Whatever your age, whatever your tipple, its likely the humble British boozer has played a part in your family’s lives.
From that first, possibly illegal sip of alcohol, nights out with pals, coming of age moments, birthday celebrations to wedding receptions to funeral wakes, many key moments of our lives have been spent commeroating of comiserating within the confines of a traditional public house.
But in Doncaster and in Britain as a whole, those days are rapidly in danger of becoming a thing of the past. CAMRA, the Campaign for Real Ale, says pubs are closing in the UK at a rate of 18 a week - and you don’t have to wander very far from your own doorstep to witness the evidence for yourself.
In recent months, this paper has reported on plans to demolish Armthorpe’s landmark Tadcaster Arms, with proposals to replace it with shops and flats. The Benbow at Intake has been razed to the ground and is now just an eyesore patch of wasteland.
The Park Hotel, always a favourite watering hole for Doncaster Rovers fans ahead of games at Belle Vue, now stands boarded up and desolate while The Rockingham Arms at least lives on as an apartment block, even if the beer has now run dry.
But that’s just the tip of the iceberg.
The Moon at Carcroft, The Red Lion at Braithwell, The Cecil at Warmsworth, The Fox and Hounds at Wadworth, The Harvester at Stainforth, White Hart at Thorne, Buffalo in Moorends have all called last orders in recent years. Some live on in new incarnations, while others are gradually falling to pieces, awaiting the wrecking ball.
Its a sad state of affairs and one which local members of CAMRA are bidding to reverse.
Bob Kiddle, chairman of the Doncaster branch said: “CAMRA watches the demise of so many pubs with dismay.
“But it is noticeable that a disproportionate number of the pubs that close are those that don’t try, or can’t sustain, a market for real ale.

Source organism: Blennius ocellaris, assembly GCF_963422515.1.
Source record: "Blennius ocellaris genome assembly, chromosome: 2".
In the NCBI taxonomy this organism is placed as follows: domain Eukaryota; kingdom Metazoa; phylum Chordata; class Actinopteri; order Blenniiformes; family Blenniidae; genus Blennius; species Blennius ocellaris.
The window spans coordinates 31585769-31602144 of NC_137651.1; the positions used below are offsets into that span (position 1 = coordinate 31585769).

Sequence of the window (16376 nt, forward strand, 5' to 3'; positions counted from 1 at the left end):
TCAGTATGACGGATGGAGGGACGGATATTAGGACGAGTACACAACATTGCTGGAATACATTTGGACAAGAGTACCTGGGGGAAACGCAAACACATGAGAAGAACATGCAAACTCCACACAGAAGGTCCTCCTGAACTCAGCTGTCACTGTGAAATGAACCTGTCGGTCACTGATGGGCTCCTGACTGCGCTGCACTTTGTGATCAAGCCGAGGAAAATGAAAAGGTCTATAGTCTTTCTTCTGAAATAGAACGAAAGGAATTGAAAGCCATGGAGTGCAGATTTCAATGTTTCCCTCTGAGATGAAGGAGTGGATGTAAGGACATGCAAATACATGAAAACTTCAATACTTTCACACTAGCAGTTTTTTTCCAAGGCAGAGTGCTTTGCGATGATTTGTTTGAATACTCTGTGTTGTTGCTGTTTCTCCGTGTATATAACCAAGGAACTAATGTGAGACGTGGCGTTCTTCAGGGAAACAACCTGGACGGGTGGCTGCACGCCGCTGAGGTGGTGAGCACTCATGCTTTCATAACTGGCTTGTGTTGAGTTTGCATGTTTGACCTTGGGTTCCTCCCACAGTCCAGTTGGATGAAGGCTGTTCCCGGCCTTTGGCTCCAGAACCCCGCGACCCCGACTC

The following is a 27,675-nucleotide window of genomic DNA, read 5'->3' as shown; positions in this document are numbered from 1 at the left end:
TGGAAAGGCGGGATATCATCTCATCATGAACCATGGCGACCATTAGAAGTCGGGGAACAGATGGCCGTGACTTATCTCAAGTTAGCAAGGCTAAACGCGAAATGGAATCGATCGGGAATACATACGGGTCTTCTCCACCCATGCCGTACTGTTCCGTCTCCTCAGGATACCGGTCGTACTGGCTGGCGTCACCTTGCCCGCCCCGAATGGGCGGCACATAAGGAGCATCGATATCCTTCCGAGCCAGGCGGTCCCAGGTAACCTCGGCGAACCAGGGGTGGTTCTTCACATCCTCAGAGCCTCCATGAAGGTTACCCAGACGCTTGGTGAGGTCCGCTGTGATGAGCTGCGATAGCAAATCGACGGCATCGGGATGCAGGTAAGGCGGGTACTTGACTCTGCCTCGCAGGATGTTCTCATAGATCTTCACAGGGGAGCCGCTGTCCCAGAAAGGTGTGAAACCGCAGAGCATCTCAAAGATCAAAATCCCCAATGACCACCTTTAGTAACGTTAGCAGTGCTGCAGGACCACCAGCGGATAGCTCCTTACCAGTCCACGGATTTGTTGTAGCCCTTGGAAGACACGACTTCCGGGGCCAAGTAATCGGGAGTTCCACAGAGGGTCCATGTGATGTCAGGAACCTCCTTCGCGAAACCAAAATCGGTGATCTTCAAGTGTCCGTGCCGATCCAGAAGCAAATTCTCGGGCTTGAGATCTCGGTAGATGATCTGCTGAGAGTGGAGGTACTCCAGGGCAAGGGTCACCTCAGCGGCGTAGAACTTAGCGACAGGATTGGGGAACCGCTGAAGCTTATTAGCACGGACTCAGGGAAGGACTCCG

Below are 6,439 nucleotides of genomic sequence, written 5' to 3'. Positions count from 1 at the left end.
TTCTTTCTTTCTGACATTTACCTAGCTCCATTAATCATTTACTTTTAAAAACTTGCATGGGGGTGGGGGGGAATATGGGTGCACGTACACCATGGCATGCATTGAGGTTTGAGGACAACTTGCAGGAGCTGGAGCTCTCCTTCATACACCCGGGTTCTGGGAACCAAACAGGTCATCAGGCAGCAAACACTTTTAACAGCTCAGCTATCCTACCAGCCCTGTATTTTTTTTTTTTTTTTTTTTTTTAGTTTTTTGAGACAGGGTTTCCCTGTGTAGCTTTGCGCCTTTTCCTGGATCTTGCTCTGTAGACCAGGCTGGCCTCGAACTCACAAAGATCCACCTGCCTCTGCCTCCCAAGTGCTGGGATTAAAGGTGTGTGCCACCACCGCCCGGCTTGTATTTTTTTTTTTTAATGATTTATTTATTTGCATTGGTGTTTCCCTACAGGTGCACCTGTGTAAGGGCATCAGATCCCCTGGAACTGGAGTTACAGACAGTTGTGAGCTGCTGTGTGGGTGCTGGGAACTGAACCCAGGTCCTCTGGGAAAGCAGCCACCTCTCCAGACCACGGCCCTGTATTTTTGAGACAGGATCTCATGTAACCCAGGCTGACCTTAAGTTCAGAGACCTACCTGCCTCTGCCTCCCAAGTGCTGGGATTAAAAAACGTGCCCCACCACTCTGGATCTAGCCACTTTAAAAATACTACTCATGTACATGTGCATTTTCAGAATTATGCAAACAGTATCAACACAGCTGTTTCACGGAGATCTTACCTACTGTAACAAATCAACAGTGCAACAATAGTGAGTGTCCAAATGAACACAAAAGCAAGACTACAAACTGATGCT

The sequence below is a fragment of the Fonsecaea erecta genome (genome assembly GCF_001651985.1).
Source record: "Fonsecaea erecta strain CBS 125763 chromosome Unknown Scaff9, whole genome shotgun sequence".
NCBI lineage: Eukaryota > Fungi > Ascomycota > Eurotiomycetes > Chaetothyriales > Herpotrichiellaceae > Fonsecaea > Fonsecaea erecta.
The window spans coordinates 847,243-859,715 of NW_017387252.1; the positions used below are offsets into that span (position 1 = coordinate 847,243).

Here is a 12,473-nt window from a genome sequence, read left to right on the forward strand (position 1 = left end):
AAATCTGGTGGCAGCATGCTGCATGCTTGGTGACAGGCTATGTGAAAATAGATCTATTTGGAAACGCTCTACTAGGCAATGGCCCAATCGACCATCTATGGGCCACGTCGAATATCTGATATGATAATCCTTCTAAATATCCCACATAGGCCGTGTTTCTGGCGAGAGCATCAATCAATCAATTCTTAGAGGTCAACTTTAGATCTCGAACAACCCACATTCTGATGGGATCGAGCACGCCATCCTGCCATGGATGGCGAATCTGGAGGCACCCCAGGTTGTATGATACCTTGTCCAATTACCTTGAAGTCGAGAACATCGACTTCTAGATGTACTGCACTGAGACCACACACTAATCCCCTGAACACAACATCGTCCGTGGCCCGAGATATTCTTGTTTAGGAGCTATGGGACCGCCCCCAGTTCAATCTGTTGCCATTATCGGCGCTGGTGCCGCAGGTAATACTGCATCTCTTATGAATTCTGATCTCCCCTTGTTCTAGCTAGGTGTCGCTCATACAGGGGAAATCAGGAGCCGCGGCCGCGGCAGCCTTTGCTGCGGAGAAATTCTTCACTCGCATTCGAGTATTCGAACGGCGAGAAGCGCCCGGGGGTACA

“Many landlords report that real ale is an important part of their business that is actually growing. CAMRA encourages all pubs to include real ale as part of their offer.”
For many years, pubs were seen as the lifeblood of community. Huge, sprawling estate pubs such as The Lonsdale in Intake and the Wheatley Hotel live on - but many of Doncaster pub;s have been forced to keep coming up with ideas to keep the punters happy. Quiz nights, live music, games and sports and of course food, have all helped keep customer numbers up.
And while the number of watering holes meeting their fate far outweighs brand new pubs, in recent years, the Doncaster scene has welcomed venues such as The House Martin in Wheatley, popular family carvery venue Woodfield Farm and real ale enthusiasts’ mecca Cask Corner in the town centre to its roster.
Added Mr Kiddle: “CAMRA and the Good Beer Guide have a clear aim - to save pubs and help them thrive. We welcome the new Localism Act that enables pubgoers to save pubs threatened with closure, get them listed by local authorities and protected as community assets. 100 such pubs around the country are now listed in this manner and several are run as cooperatives by local people.
“Pubs are an important focus and hub of their communities and should be encouraged and nurtured.”
One such success story is The Angel Inn at Misson where owner Simone Fallon has transformed a quiet country pub into a thriving hub, with customers coming from miles around to try out a mouthwatering a la carte menu.
Providing top class service will still pull in the punters
While Doncaster has seen many once much-lover hostelries call last orders for good, it’s not all doom and gloom for the borough’s licensed trade.
Several once traditional boozers have changed with the times and diversified and now boast a different more modern offer to customers.
One of the success stories of Doncaster’s pub scene is The Angel Inn in Misson where owner Simone Fallon has transformed a quiet country pub into a thriving hub, with customers coming from miles around to try out a mouthwatering a la carte menu.
She said: “It is about looking after people in the village as well as drawing in people from further afield and paying attention to detail.